by Lee Mook
It is not every day that one becomes an overnight Chinese boy band sensation. I would imagine, furthermore, that becoming a boy band sensation typically entails some degree of planning. That wasn’t the case for me.
As my friends and I stood center stage in the dimmed lights awaiting the bright flash of the spotlights and the Chinese woodwind music to start, I cast a quick glance out into the audience. The massive, two story LCD screen behind us cast an orange hue on the auditorium, so that in the dark expanse I could make out the first few rows of bright red velvet chairs. I saw expectant listeners and competitor boy band members anticipating our performance.
“Remember to smile! And do not worry! They will love you,” my teacher had said in Chinese right before I walked on stage. She was absolutely right, we had been practicing for the past two weeks; we were ready.
Two weeks ago, my friend Noah asked if I would want to sing with him at a competition held for foreign students in Beijing. I agreed because I thought it would be fun, and together we came up with the idea to start a boy band, dubbing ourselves the Wai Guo Men (a play on “wai guo ren,” which means “foreigners”). We asked two other students if they would want to join us, and they agreed for the same reason I did – it could be a lot of fun. We did a joint performance with Korean students from our school, who gave us our first taste of fame asking us for photos and letting out “oohs,” “ahhs,” and giggles every time we did our routine. We decided to sing and dance to “Treasure” by Bruno Mars for our part of the performance, meeting every day at lunch and after school to practice.
Despite this, the iron butterflies were still shooting around my stomach pushing into my chest threatening to keep me from singing as I stood there center stage. However, when the music started the anxiety melted away. I was beaming as I danced in the background of the Korean students, clapping from side to side, using my hands to create a dove, and shooting both my arms into the air to resemble a fountain. I knew the crowd was loving us as we sang “Treasure” into the handless microphones and threw classic boy band moves at the audience such as spinning, sliding, holding our hearts, and excessive pointing.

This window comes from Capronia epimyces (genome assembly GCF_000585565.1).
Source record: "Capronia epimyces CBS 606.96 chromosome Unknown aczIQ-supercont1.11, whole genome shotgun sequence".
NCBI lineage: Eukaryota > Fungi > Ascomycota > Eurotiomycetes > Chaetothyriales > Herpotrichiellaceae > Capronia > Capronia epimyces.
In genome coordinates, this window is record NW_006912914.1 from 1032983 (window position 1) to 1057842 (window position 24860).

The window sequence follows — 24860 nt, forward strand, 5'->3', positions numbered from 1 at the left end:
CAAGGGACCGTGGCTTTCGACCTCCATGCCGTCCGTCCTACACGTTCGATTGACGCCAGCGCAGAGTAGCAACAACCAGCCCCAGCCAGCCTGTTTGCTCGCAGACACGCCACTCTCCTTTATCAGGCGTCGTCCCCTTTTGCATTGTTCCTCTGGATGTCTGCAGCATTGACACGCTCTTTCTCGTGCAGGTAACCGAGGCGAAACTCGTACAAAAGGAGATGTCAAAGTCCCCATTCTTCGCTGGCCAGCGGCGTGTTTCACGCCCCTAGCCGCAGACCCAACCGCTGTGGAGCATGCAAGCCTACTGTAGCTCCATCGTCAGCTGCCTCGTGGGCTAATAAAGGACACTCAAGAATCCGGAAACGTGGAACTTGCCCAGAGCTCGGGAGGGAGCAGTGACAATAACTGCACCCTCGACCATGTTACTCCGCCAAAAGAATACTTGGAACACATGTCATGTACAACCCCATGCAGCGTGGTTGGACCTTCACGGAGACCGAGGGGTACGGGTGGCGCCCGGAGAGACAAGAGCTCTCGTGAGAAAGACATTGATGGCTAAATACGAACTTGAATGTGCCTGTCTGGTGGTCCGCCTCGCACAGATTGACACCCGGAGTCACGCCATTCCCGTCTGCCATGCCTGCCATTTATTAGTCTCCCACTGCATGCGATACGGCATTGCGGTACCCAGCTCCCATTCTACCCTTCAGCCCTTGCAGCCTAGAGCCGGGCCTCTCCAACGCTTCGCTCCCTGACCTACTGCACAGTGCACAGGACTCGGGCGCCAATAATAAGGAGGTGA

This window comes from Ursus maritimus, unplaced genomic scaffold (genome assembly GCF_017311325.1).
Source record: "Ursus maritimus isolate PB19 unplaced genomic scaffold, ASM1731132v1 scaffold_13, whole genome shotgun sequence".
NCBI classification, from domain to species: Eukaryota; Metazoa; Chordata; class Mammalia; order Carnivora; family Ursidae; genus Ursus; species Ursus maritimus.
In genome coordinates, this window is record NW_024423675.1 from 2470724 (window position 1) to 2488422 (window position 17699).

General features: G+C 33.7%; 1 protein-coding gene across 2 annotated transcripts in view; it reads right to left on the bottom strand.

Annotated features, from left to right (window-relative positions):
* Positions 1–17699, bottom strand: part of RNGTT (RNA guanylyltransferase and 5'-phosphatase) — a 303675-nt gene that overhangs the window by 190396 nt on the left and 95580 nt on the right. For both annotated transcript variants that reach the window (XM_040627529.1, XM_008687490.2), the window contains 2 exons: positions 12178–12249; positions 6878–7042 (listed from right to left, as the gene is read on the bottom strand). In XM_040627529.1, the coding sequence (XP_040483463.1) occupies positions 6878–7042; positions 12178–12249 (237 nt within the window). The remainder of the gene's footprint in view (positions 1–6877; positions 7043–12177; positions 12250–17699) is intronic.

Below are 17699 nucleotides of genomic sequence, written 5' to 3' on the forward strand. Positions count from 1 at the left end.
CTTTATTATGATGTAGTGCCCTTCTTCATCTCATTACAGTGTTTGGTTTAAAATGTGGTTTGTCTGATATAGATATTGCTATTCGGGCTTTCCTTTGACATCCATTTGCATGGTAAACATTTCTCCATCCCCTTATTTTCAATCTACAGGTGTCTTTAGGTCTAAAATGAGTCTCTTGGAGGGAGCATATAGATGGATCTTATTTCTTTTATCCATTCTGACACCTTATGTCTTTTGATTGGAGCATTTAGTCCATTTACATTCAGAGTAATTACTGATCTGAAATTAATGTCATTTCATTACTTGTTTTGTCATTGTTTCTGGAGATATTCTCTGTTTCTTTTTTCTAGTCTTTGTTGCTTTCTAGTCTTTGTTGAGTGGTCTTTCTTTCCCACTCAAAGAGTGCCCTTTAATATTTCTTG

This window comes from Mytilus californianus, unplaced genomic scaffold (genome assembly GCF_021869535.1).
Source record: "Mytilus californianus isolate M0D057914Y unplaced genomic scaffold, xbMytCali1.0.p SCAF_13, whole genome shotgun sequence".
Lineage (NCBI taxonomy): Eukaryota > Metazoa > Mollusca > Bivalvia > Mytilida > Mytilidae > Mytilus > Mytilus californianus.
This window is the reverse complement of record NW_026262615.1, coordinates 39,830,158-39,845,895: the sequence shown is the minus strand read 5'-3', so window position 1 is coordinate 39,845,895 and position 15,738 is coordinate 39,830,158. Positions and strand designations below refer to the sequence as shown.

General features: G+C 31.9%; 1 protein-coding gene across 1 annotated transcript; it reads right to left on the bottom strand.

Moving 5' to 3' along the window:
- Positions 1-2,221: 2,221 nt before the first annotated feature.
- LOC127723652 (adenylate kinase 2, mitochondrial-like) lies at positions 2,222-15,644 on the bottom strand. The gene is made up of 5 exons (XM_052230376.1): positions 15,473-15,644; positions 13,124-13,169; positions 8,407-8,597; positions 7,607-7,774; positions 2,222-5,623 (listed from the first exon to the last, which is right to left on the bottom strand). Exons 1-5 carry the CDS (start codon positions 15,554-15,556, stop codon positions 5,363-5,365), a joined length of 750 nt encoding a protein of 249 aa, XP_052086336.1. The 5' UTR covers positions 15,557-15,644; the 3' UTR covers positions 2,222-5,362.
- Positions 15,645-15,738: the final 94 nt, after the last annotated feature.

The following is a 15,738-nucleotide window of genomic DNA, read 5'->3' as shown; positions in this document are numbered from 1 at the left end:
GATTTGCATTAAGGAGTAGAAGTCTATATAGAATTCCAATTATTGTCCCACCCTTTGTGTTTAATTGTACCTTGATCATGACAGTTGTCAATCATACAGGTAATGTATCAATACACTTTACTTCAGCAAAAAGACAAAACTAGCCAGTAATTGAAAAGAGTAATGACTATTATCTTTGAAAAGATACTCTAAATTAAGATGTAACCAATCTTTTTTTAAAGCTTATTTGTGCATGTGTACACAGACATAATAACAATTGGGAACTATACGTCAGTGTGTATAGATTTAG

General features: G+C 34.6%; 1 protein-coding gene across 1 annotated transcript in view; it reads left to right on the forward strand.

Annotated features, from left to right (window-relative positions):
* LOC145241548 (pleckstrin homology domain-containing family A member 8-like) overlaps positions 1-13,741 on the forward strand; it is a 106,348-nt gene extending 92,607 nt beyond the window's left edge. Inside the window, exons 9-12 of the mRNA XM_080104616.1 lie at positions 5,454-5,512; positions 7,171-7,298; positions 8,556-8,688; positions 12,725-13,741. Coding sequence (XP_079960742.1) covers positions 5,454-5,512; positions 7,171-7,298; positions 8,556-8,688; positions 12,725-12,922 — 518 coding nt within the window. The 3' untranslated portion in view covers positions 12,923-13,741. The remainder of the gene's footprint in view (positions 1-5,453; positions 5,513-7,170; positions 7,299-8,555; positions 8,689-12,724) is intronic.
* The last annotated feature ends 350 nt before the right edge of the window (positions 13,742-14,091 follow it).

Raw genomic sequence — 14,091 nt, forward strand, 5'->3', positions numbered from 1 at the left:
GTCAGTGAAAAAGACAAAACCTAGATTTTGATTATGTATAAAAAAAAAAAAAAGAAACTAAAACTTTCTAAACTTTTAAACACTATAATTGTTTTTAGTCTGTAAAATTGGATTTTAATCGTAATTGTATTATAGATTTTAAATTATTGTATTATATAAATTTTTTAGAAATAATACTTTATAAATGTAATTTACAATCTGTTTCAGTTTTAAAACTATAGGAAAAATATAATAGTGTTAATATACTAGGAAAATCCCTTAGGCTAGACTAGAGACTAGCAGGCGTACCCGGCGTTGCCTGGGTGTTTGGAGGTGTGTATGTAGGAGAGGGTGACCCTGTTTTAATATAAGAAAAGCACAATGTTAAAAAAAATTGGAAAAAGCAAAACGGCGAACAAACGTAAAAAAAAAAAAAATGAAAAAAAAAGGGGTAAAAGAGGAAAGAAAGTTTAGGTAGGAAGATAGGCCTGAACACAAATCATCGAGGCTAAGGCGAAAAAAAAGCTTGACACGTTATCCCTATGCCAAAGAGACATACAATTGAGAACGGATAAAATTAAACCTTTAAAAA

It was over in a flash. I could not wipe the grin off my face as I walked off stage. I did not care what the outcome was: It had been incredibly fun to be part of a boy band. But a couple days later we found out that we had won the competition and will be returning to the same stage to perform in front of exchange students from all over Beijing, a performance that will be recorded and played on TV for all of Beijing to see!
When my friends and I heard the news we could not believe it. We had spontaneously decided to make a boy band and now had not only won, but are going to be broadcasted all over Beijing. This experience has made me think the times that I have turned down the chance to do something I thought could be fun because of fear of embarrassment or of “wasting time.” I was such a fool for letting such asinine fears paralyze me. However, my gap year, with both the adventures I have already had and those to come, is a new page in my life.
In China, I’ve been participating in things, trying to connect with people. I joined the planning committee of the Student Union Planning Group responsible running all student union activities and events. I joined a few other students in learning how to waltz for a performance in front of the rest of the school. For the upcoming Halloween party, I signed up to model my costume catwalk-style. I joined a tutoring group that instead of using the traditional classroom setting, has conversations and lessons in different places depending on the lesson, such as a basketball court for sports. Lastly, I started a Chinese public speaking group, in which I will get up in front of my peers and give speeches in Chinese.
I never would have thought a boy band could teach any life lesson besides the tighter one’s pants the more tween hearts will swoon, however my experience has led me to understand that I am successful when I enjoy what I am doing. I have many goals for my time at UNC and beyond, and I know as long as I am having fun I will be successful. I will not let fear stop me.